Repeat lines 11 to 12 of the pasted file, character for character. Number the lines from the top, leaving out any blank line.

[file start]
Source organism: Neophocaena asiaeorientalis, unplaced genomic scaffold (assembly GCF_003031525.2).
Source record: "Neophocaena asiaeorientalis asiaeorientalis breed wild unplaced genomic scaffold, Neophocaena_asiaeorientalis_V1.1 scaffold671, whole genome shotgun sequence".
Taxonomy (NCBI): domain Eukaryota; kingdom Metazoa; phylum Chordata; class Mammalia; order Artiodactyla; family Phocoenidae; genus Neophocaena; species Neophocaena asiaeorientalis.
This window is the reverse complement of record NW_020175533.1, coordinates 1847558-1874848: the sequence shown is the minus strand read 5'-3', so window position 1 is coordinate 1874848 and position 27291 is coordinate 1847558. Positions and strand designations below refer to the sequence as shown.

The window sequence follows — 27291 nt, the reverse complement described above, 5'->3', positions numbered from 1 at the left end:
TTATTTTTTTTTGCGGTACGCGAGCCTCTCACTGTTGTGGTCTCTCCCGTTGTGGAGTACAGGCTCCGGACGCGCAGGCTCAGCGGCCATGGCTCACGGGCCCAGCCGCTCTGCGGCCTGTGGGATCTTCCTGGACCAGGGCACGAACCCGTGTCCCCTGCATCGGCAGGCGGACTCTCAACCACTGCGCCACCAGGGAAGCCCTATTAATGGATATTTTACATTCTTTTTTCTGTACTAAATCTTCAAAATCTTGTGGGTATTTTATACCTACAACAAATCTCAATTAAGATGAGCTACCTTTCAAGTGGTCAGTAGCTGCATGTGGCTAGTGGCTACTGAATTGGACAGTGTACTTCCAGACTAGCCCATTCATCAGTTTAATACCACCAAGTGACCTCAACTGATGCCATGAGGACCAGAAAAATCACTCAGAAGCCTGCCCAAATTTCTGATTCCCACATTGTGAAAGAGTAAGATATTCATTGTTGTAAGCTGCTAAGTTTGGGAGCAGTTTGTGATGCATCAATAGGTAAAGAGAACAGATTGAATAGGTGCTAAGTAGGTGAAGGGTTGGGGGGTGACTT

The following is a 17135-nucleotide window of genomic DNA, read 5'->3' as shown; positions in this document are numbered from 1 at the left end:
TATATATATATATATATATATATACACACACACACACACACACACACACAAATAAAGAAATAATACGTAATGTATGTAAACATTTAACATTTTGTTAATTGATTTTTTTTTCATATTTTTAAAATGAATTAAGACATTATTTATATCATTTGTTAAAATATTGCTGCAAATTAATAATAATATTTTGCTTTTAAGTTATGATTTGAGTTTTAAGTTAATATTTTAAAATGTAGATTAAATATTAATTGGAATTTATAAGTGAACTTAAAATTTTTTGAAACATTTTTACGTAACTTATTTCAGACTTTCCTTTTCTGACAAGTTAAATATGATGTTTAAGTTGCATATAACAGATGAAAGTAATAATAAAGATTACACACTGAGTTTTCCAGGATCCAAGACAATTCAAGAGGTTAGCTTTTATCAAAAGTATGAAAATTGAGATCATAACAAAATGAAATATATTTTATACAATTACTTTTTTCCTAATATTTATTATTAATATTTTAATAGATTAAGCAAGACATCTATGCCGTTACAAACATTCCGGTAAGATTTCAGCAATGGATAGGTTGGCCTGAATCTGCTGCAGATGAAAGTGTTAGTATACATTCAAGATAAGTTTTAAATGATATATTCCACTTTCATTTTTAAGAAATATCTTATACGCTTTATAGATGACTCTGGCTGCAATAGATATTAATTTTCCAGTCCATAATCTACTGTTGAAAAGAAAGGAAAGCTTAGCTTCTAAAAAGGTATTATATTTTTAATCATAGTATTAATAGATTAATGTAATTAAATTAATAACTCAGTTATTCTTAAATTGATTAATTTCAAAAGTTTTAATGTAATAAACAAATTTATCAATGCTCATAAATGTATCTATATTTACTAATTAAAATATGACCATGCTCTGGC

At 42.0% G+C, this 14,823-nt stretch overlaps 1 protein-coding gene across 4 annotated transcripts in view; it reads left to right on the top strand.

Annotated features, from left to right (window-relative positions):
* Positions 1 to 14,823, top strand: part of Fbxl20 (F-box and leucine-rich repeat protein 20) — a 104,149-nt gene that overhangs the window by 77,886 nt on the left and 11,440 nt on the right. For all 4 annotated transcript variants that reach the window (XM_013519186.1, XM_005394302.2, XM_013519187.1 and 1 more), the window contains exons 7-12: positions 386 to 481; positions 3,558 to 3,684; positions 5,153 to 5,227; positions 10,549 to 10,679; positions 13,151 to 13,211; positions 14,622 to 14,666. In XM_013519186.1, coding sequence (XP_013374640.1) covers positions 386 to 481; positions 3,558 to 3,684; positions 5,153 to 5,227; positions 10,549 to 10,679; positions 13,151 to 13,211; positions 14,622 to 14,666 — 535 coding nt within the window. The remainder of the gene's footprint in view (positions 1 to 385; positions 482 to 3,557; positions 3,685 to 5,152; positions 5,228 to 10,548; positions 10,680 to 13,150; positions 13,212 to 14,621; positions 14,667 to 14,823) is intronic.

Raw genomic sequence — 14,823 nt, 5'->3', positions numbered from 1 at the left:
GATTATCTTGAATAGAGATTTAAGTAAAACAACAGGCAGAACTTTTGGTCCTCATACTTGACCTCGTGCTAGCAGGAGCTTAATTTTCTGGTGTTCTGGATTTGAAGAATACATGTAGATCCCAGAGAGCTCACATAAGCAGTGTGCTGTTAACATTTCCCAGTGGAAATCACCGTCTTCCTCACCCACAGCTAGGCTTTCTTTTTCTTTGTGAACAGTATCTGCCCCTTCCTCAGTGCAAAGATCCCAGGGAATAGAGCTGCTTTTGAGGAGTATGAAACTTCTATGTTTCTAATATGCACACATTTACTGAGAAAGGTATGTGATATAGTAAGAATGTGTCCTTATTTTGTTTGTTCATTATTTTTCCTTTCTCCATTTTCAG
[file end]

* Positions 1 to 14,823, top strand: part of Fbxl20 (F-box and leucine-rich repeat protein 20) — a 104,149-nt gene that overhangs the window by 77,886 nt on the left and 11,440 nt on the right. For all 4 annotated transcript variants that reach the window (XM_013519186.1, XM_005394302.2, XM_013519187.1 and 1 more), the window contains exons 7-12: positions 386 to 481; positions 3,558 to 3,684; positions 5,153 to 5,227; positions 10,549 to 10,679; positions 13,151 to 13,211; positions 14,622 to 14,666. In XM_013519186.1, coding sequence (XP_013374640.1) covers positions 386 to 481; positions 3,558 to 3,684; positions 5,153 to 5,227; positions 10,549 to 10,679; positions 13,151 to 13,211; positions 14,622 to 14,666 — 535 coding nt within the window. The remainder of the gene's footprint in view (positions 1 to 385; positions 482 to 3,557; positions 3,685 to 5,152; positions 5,228 to 10,548; positions 10,680 to 13,150; positions 13,212 to 14,621; positions 14,667 to 14,823) is intronic.

Raw genomic sequence — 14,823 nt, 5'->3', positions numbered from 1 at the left: